When Can You Buy A Domain That Has Expired? 

The perfect time to buy a domain after its expiration date varies. But we’ll give you a general timeline you can refer to for guidance.

The Timeline for Buying an Expired Domain 

According to ICANN, site owners can still renew their accounts when their domains expire. But, if renewals and redemptions are out of the question, it will be open for prospective buyers to register. 

Domains can generally be bought and registered by a new registrant 80 days after expiration. This buys time for site owners to have their domains renewed. 

Check out this timeline to know more:

  • Grace period – 30-40 days after the expiration date
  • Redemption – 30-60 days after the grace period
  • Pending delete status – 5 days after the redemption period

Factors That Impact the Timeline

As you might notice, there’s only a given range for each phase. This is because there are a few factors affecting the timeline as to when domains become available after they expire, including:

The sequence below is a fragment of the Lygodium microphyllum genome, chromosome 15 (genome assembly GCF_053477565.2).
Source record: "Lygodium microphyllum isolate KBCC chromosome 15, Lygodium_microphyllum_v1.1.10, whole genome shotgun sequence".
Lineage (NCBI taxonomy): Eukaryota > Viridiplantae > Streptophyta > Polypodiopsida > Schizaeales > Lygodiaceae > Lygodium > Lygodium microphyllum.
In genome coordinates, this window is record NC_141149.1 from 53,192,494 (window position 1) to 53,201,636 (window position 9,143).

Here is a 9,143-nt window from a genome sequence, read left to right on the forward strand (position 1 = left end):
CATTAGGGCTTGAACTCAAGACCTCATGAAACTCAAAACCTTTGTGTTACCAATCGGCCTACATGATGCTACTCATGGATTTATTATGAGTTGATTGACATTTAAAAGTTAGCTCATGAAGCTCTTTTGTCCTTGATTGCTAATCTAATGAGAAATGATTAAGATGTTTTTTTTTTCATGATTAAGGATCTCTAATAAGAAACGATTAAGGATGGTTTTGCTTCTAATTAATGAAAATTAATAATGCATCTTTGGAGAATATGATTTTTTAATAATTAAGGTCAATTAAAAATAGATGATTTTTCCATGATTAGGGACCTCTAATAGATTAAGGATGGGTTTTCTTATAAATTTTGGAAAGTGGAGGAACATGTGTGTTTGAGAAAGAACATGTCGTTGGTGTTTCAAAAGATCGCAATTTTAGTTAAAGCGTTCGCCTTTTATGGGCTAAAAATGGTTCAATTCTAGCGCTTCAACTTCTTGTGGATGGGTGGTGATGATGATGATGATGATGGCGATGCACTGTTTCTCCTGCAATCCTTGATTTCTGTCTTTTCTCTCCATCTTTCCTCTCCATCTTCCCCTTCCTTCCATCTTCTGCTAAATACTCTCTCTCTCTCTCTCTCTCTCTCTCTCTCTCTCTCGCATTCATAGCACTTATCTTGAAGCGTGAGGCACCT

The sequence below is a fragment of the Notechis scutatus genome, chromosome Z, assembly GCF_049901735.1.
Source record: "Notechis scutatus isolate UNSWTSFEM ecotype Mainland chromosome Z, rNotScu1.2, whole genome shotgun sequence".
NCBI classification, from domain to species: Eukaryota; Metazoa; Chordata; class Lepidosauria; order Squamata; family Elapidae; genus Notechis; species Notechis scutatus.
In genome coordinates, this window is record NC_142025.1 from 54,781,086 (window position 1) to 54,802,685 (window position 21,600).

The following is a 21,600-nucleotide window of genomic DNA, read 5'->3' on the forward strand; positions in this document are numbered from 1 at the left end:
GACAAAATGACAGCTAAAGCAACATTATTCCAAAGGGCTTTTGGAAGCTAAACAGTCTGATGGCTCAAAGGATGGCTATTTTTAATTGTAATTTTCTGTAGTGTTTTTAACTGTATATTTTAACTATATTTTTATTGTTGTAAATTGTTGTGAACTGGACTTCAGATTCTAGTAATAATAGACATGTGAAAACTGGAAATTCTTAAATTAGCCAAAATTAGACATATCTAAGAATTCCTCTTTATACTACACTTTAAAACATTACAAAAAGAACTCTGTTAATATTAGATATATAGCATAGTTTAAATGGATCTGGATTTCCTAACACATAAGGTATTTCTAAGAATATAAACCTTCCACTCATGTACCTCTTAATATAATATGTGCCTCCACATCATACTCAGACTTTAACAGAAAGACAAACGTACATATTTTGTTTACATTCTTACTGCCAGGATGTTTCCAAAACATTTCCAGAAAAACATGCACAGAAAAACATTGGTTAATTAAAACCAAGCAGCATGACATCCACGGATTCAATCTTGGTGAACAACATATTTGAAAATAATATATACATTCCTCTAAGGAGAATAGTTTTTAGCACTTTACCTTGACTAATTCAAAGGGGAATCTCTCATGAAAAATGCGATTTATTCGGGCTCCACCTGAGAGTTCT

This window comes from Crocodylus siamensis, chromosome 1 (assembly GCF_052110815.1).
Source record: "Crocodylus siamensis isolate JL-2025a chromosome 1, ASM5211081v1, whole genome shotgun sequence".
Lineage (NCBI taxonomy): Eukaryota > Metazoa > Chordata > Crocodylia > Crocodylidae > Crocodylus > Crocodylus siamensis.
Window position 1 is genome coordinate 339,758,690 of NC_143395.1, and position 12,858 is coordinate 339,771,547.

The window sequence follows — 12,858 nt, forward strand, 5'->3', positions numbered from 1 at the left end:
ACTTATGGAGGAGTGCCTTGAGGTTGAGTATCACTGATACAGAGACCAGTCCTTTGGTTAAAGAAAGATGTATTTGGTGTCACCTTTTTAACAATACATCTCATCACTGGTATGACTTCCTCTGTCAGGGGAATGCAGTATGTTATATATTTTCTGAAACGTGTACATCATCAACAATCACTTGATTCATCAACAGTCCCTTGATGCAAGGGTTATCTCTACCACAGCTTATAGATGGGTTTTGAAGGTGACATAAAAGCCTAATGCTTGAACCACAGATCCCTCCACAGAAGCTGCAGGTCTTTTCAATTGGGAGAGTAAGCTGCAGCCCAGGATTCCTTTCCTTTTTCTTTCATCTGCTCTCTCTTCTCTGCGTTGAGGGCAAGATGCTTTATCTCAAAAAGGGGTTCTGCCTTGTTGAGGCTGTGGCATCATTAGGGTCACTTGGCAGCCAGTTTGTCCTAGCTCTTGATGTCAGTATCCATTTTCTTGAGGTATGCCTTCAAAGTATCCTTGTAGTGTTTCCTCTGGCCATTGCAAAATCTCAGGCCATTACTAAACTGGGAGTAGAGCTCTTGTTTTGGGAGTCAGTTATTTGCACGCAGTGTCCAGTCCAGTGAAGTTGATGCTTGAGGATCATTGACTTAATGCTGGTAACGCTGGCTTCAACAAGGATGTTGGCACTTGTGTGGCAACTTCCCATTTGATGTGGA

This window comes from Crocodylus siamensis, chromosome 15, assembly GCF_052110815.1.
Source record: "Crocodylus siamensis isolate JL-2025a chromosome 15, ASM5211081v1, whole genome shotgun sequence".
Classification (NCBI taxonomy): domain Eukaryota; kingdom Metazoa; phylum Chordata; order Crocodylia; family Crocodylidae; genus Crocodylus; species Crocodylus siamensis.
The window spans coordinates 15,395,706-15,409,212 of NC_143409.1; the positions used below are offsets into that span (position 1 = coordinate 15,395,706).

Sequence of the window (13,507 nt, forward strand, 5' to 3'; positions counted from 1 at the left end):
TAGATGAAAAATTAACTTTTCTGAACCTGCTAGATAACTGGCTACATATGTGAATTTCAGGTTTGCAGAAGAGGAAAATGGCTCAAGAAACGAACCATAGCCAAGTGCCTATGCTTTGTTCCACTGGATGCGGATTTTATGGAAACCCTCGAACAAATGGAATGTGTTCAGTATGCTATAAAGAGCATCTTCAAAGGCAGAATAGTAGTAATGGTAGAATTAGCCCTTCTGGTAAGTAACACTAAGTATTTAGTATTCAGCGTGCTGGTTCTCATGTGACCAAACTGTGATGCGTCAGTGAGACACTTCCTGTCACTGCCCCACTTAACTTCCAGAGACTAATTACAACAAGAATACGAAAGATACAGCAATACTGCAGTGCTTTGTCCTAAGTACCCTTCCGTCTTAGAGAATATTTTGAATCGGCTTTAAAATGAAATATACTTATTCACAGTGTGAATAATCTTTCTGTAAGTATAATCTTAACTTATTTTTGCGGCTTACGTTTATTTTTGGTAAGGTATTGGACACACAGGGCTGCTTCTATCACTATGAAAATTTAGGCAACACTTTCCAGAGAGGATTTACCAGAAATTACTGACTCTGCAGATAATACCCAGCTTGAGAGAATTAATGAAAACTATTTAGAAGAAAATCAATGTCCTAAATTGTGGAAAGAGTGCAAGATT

• Domain registrar
  • ICANN policies
  • Top-level domains


Let’s answer more of your questions!

How Do I Prevent My Domain Name From Expiring? 

Setting up the site to auto-renew is best so you won’t reach its expiry date BEFORE securing your account. Auto-renew will help simplify the renewal process for your site.

You also have to be attentive to the notices the registrar sends before domains expire. They will remind you to renew your account before it expires. 


We hope we answered the question, “When is the perfect time to purchase domains as they expire?”

Expired domains can be helpful for business or personal uses. So, we hope you’ll get the best deal for it. 

When you already own a domain, don’t let it expire. Make sure to renew your account on time or avail of auto-renewal services to keep your domain renewed and active in a breeze!

Odys Global Founder and CEO